According to Greg Bedard of the Boston Globe, New England Patriots tight end Aaron Hernandez won’t accept the franchise tag as a tight end next offseason. He’ll likely put up the argument that he’s more of a receiver then a tight end.
The franchise tag at the receiver position ($9.515 million) is almost double of what a tight end ($5.446 million) would receive this season.
Hernandez’s agent Blake Baratz did the same thing for Packers tight end Jermichael Finley this offseason and he got a new deal, even though we’re not sure if the move he made caused the Packers to work out a deal quicker.
“We looked very heavily into it,” Baratz said. “We did a full 50-page argument, which we firmly believed was a very sound argument. Now, whether we were going to win or not, I have no idea. And I don’t think the team did and the league certainly didn’t because it was unprecedented.
“You’re dealing with an independent arbitrator. I could see an arbitrator looking at it a lot of different ways. The team is going to argue it doesn’t matter where the guy lines up and what he does, he’s a tight end. Our argument was, when you make an argument on where they are lining up, what kind of stance they’re in, whether they’re running routes and the percentages that Jermichael was doing that. To me, that’s no different than if Wes Welker is in the slot or [Packers receiver] James Jones is in the slot.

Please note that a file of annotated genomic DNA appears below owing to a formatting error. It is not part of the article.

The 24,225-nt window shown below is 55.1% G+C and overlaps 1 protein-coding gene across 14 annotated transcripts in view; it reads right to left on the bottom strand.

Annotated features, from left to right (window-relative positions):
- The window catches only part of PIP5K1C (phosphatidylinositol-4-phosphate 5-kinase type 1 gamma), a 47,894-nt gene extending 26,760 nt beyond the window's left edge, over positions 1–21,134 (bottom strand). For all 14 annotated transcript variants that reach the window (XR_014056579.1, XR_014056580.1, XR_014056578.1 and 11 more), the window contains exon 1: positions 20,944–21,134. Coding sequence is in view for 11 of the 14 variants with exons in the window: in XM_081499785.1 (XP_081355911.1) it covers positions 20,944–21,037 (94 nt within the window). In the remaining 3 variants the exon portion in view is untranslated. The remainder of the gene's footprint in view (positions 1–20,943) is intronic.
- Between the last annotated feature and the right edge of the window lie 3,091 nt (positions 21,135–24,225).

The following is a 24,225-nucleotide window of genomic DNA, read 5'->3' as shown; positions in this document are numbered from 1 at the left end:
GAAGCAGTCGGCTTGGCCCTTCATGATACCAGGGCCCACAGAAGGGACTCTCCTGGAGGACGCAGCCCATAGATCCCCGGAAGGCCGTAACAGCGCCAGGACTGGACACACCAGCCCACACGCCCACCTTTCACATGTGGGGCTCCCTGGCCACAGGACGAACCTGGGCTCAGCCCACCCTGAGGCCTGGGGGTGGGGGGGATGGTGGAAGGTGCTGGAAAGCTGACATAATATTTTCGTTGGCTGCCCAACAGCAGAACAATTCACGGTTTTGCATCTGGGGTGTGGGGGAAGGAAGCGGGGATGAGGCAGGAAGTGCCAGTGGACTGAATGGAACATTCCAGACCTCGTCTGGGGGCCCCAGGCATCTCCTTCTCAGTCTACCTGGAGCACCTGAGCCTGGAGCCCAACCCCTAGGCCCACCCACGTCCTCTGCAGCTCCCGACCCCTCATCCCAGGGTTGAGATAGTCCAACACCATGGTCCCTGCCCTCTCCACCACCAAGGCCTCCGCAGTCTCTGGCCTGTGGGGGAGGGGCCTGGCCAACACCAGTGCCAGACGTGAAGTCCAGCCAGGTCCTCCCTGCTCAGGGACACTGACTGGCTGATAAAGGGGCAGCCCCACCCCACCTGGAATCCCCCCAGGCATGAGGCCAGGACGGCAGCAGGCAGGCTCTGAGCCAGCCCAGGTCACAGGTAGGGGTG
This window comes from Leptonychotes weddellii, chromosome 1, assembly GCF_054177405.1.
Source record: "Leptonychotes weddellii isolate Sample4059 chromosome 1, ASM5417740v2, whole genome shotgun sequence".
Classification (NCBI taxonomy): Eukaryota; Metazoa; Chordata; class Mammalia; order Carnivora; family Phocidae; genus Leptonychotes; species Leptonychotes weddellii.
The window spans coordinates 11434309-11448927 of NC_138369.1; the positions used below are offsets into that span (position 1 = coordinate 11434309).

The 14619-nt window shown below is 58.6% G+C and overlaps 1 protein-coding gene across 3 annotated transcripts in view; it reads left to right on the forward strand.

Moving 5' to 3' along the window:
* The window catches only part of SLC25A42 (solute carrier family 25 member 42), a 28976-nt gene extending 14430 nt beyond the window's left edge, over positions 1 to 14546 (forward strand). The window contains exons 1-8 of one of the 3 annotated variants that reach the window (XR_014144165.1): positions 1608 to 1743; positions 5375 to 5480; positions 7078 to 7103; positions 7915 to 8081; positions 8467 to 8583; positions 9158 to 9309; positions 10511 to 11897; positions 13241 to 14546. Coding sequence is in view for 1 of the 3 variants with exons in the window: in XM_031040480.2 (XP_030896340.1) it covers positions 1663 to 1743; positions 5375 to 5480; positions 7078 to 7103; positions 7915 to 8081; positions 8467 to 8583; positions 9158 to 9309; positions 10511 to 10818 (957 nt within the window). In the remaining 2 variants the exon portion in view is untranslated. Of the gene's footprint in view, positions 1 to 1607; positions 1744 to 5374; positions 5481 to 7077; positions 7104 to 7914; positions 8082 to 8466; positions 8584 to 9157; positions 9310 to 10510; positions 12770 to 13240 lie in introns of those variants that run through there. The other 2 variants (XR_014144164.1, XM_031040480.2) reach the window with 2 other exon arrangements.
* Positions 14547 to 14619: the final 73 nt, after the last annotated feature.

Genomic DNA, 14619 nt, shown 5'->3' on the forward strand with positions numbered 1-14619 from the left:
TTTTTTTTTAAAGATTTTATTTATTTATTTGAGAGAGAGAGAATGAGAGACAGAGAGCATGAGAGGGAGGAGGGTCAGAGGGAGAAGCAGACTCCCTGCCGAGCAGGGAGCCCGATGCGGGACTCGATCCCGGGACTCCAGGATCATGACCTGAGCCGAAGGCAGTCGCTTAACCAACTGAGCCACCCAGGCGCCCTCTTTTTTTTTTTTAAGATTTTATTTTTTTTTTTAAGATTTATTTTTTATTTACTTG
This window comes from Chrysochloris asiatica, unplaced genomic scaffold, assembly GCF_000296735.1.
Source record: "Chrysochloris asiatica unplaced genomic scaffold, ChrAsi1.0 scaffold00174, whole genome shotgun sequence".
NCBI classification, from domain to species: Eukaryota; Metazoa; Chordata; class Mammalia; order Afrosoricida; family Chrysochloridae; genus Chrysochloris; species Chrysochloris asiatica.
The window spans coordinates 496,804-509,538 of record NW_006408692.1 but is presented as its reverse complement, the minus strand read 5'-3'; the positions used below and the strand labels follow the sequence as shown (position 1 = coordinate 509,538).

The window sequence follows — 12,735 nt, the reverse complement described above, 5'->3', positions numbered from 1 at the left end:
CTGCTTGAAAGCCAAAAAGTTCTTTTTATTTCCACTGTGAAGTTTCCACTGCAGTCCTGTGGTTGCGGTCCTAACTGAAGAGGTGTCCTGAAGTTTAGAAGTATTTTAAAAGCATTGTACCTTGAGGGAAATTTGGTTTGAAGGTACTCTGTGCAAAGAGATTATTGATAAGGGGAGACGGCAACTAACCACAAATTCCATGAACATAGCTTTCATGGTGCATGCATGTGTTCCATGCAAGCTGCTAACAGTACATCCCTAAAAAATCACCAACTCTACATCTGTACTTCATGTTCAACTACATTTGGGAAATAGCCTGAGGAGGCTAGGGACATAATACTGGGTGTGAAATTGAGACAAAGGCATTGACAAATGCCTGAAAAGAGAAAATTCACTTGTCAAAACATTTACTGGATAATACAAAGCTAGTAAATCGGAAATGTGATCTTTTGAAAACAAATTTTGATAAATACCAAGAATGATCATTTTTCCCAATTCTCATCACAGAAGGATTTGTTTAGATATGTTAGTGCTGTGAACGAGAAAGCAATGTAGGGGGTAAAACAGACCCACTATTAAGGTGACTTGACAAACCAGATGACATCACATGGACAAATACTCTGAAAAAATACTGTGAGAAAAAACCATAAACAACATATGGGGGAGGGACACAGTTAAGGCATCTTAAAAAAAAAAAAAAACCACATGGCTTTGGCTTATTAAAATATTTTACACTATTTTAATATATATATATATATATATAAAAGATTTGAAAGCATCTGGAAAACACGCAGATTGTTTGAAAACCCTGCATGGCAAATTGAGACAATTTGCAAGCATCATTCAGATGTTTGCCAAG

“There’s some plays that were kind of in a category by itself, like if he’s lined up as a fullback. Who knows how somebody would look at that? But at the very least, we had a very sound argument.
“The team’s going to say he was a tight end in college, he sits in the tight end meeting room, and he’s a tight end in the media guide, and on websites he’s a tight end. That’s all great, but our argument was what’s the definition of a tight end? To us, says he plays tight to the end, which is the traditional definition.”